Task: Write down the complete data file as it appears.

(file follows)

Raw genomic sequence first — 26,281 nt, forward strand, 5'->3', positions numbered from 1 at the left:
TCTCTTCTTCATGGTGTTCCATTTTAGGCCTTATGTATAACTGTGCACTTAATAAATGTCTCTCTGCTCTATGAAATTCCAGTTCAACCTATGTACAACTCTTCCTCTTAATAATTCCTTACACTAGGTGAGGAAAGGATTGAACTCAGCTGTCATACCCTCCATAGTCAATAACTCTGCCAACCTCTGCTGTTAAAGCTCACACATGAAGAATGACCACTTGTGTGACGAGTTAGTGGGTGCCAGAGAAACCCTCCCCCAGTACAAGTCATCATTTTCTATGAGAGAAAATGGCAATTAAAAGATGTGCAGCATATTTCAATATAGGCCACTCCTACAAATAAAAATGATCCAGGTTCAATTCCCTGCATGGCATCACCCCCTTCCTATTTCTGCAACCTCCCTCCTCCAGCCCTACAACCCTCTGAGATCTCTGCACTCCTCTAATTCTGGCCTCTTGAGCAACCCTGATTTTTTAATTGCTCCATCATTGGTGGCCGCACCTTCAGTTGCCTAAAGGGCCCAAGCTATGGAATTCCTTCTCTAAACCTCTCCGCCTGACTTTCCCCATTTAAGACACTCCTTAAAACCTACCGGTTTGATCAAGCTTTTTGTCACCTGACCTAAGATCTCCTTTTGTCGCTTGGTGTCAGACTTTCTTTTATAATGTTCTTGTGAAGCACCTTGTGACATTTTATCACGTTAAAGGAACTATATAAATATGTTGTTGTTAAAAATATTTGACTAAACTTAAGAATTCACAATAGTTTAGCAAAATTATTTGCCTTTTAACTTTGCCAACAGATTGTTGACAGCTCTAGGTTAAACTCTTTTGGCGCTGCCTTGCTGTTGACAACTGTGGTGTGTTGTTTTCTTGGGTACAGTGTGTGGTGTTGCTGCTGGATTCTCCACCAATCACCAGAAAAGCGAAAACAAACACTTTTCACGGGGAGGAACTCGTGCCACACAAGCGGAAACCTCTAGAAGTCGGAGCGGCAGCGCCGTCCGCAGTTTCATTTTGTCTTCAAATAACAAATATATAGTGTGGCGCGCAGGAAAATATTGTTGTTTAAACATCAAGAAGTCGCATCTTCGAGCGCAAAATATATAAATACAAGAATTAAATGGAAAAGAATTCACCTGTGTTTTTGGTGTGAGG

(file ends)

Raw genomic sequence first — 26,281 nt, forward strand, 5'->3', positions numbered from 1 at the left:
TCTCTTCTTCATGGTGTTCCATTTTAGGCCTTATGTATAACTGTGCACTTAATAAATGTCTCTCTGCTCTATGAAATTCCAGTTCAACCTATGTACAACTCTTCCTCTTAATAATTCCTTACACTAGGTGAGGAAAGGATTGAACTCAGCTGTCATACCCTCCATAGTCAATAACTCTGCCAACCTCTGCTGTTAAAGCTCACACATGAAGAATGACCACTTGTGTGACGAGTTAGTGGGTGCCAGAGAAACCCTCCCCCAGTACAAGTCATCATTTTCTATGAGAGAAAATGGCAATTAAAAGATGTGCAGCATATTTCAATATAGGCCACTCCTACAAATAAAAATGATCCAGGTTCAATTCCCTGCATGGCATCACCCCCTTCCTATTTCTGCAACCTCCCTCCTCCAGCCCTACAACCCTCTGAGATCTCTGCACTCCTCTAATTCTGGCCTCTTGAGCAACCCTGATTTTTTAATTGCTCCATCATTGGTGGCCGCACCTTCAGTTGCCTAAAGGGCCCAAGCTATGGAATTCCTTCTCTAAACCTCTCCGCCTGACTTTCCCCATTTAAGACACTCCTTAAAACCTACCGGTTTGATCAAGCTTTTTGTCACCTGACCTAAGATCTCCTTTTGTCGCTTGGTGTCAGACTTTCTTTTATAATGTTCTTGTGAAGCACCTTGTGACATTTTATCACGTTAAAGGAACTATATAAATATGTTGTTGTTAAAAATATTTGACTAAACTTAAGAATTCACAATAGTTTAGCAAAATTATTTGCCTTTTAACTTTGCCAACAGATTGTTGACAGCTCTAGGTTAAACTCTTTTGGCGCTGCCTTGCTGTTGACAACTGTGGTGTGTTGTTTTCTTGGGTACAGTGTGTGGTGTTGCTGCTGGATTCTCCACCAATCACCAGAAAAGCGAAAACAAACACTTTTCACGGGGAGGAACTCGTGCCACACAAGCGGAAACCTCTAGAAGTCGGAGCGGCAGCGCCGTCCGCAGTTTCATTTTGTCTTCAAATAACAAATATATAGTGTGGCGCGCAGGAAAATATTGTTGTTTAAACATCAAGAAGTCGCATCTTCGAGCGCAAAATATATAAATACAAGAATTAAATGGAAAAGAATTCACCTGTGTTTTTGGTGTGAGG